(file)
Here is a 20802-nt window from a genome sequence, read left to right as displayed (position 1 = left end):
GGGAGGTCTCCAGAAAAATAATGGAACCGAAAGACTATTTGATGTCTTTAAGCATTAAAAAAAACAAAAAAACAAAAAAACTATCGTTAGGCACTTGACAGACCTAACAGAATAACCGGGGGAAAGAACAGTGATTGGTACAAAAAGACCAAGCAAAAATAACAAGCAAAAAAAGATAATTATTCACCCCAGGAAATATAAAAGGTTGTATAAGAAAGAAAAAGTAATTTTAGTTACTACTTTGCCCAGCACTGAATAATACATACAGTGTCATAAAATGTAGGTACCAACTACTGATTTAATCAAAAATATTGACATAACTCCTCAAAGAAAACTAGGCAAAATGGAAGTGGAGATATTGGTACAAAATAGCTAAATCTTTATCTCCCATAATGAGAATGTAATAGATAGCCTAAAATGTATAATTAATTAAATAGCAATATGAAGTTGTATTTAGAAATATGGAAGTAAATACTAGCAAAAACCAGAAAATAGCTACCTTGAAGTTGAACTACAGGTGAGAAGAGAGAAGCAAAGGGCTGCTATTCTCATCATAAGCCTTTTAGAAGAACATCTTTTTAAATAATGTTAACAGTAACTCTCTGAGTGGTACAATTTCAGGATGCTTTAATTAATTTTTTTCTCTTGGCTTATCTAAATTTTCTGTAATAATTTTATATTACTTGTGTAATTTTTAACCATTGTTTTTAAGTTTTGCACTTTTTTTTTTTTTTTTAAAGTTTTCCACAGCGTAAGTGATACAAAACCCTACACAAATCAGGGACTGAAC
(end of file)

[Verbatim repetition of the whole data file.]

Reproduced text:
Here is a 20802-nt window from a genome sequence, read left to right as displayed (position 1 = left end):
GGGAGGTCTCCAGAAAAATAATGGAACCGAAAGACTATTTGATGTCTTTAAGCATTAAAAAAAACAAAAAAACAAAAAAACTATCGTTAGGCACTTGACAGACCTAACAGAATAACCGGGGGAAAGAACAGTGATTGGTACAAAAAGACCAAGCAAAAATAACAAGCAAAAAAAGATAATTATTCACCCCAGGAAATATAAAAGGTTGTATAAGAAAGAAAAAGTAATTTTAGTTACTACTTTGCCCAGCACTGAATAATACATACAGTGTCATAAAATGTAGGTACCAACTACTGATTTAATCAAAAATATTGACATAACTCCTCAAAGAAAACTAGGCAAAATGGAAGTGGAGATATTGGTACAAAATAGCTAAATCTTTATCTCCCATAATGAGAATGTAATAGATAGCCTAAAATGTATAATTAATTAAATAGCAATATGAAGTTGTATTTAGAAATATGGAAGTAAATACTAGCAAAAACCAGAAAATAGCTACCTTGAAGTTGAACTACAGGTGAGAAGAGAGAAGCAAAGGGCTGCTATTCTCATCATAAGCCTTTTAGAAGAACATCTTTTTAAATAATGTTAACAGTAACTCTCTGAGTGGTACAATTTCAGGATGCTTTAATTAATTTTTTTCTCTTGGCTTATCTAAATTTTCTGTAATAATTTTATATTACTTGTGTAATTTTTAACCATTGTTTTTAAGTTTTGCACTTTTTTTTTTTTTTTTAAAGTTTTCCACAGCGTAAGTGATACAAAACCCTACACAAATCAGGGACTGAAC